Keyboardist Ray Manzarek, who co-founded the Doors in 1965, died Monday (May 20) at age 74.
According to the band’s Facebook page, the keyboardist succumbed to bile duct cancer after a lengthy fight against the disease.
Manzarek, who was portrayed in Oliver Stone’s 1991 movie “The Doors” by Kyle MacLachlan, was instrumental in forming the iconic group, collaborating with frontman Jim Morrison to transform the landscape of rock and roll at a time of enormous social and cultural upheaval. The surviving members of the band reacted with mixed feelings about Stone’s film, but Manzarek asserted that the 2010 documentary “When You’re Strange” offered a more accurate and balanced portrait of the Doors and was reflective of the group’s contributions, not just those of Morrison.
Manzarek was instrumental in helping bring to life many of the band’s signature songs, including “Light My Fire,” “Break on Through,” “The End,” “L.A. Woman,” and “Hello, I Love You.” At the time of his death, Manzarek was with his brothers Rick and James and his wife, Dorothy.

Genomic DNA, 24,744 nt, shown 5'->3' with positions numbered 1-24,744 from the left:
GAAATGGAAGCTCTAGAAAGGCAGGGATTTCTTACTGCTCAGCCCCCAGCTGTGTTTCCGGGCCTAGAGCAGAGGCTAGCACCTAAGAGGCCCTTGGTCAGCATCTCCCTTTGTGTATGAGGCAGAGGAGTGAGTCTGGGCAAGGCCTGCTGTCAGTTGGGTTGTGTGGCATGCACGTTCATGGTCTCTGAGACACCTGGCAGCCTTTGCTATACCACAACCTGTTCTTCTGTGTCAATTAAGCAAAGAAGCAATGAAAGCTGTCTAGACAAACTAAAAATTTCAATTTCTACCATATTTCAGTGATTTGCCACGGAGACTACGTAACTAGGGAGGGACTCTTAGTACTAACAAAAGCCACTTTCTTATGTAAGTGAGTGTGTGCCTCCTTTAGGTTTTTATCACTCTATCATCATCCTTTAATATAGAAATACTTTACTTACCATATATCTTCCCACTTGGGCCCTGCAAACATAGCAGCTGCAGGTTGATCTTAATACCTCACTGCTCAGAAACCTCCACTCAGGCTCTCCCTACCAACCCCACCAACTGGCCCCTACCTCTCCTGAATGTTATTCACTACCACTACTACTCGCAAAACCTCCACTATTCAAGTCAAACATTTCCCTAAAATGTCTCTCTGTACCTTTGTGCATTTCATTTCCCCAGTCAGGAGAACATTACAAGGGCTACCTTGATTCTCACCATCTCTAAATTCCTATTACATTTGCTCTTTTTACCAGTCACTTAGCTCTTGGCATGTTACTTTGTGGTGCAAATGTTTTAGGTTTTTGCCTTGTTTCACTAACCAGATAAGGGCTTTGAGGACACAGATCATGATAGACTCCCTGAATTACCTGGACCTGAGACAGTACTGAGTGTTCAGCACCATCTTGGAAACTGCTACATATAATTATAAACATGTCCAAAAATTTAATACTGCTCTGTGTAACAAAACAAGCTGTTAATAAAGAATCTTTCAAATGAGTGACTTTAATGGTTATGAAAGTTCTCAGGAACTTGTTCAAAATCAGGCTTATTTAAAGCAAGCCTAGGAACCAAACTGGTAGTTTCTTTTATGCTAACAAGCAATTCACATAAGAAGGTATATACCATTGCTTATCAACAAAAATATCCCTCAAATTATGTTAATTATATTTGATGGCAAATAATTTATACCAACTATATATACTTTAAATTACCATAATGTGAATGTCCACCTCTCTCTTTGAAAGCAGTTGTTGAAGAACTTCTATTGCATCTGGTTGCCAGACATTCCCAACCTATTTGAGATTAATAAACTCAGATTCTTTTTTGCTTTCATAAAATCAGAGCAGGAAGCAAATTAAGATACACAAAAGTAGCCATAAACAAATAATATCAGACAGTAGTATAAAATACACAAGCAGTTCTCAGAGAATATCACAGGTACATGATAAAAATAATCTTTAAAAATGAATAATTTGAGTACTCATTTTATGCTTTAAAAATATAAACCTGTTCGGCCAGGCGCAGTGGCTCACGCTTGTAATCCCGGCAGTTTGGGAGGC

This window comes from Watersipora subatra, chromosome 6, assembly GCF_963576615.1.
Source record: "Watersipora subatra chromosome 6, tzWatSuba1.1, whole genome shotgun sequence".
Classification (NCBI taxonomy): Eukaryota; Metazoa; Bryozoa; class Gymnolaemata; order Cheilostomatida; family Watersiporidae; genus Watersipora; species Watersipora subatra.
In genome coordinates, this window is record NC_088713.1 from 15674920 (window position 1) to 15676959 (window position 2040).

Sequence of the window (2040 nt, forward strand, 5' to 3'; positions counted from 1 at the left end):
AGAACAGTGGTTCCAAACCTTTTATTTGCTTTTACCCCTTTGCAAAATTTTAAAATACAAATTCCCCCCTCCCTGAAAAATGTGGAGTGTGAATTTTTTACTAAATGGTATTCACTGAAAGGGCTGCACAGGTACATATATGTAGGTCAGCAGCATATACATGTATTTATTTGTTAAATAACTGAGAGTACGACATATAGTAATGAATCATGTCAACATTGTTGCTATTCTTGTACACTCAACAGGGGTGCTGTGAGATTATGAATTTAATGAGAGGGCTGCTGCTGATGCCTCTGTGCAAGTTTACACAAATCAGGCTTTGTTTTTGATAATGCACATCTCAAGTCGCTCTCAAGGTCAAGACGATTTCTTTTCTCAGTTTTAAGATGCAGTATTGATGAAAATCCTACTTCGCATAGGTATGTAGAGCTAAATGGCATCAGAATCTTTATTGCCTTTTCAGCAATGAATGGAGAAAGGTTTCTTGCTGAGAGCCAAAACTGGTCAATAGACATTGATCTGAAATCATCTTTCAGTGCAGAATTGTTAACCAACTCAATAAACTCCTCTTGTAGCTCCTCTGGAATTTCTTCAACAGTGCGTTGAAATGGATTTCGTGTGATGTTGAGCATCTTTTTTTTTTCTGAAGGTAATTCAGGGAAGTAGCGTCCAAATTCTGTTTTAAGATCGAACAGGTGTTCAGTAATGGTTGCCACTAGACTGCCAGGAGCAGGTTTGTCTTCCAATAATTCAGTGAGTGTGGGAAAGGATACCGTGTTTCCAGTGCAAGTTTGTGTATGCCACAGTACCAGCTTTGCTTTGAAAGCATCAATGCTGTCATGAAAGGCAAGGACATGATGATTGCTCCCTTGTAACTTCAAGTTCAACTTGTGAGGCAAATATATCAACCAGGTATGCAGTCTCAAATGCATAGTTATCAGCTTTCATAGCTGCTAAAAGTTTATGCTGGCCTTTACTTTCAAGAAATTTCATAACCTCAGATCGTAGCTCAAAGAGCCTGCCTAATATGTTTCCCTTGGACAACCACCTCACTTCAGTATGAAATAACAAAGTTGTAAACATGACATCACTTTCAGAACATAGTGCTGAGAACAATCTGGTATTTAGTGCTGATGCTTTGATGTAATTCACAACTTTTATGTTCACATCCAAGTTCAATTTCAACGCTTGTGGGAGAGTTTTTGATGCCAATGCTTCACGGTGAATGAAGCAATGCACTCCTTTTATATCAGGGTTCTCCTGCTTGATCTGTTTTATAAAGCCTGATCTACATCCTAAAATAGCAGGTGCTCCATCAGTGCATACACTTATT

Manzarek released several solo albums after Morrison’s death in 1971, and he started a group with fellow bandmate Robby Krieger in 2002 that was committed to playing the music of the Doors.
Krieger, with whom he maintained a close collaboration, released a statement Monday, saying, “I was deeply saddened to hear about the passing of my friend and bandmate Ray Manzarek. I’m just glad to have been able to have played Doors songs with him for the last decade. Ray was a huge part of my life and I will always miss him.”
The Doors’ musical legacy continues to this day, with Skrillex’s 2012 track “Breakin’ a Sweat” featuring organ and vocals from Manzarek, as well as a spoken-word Morrison sample and contributions from the other bandmembers.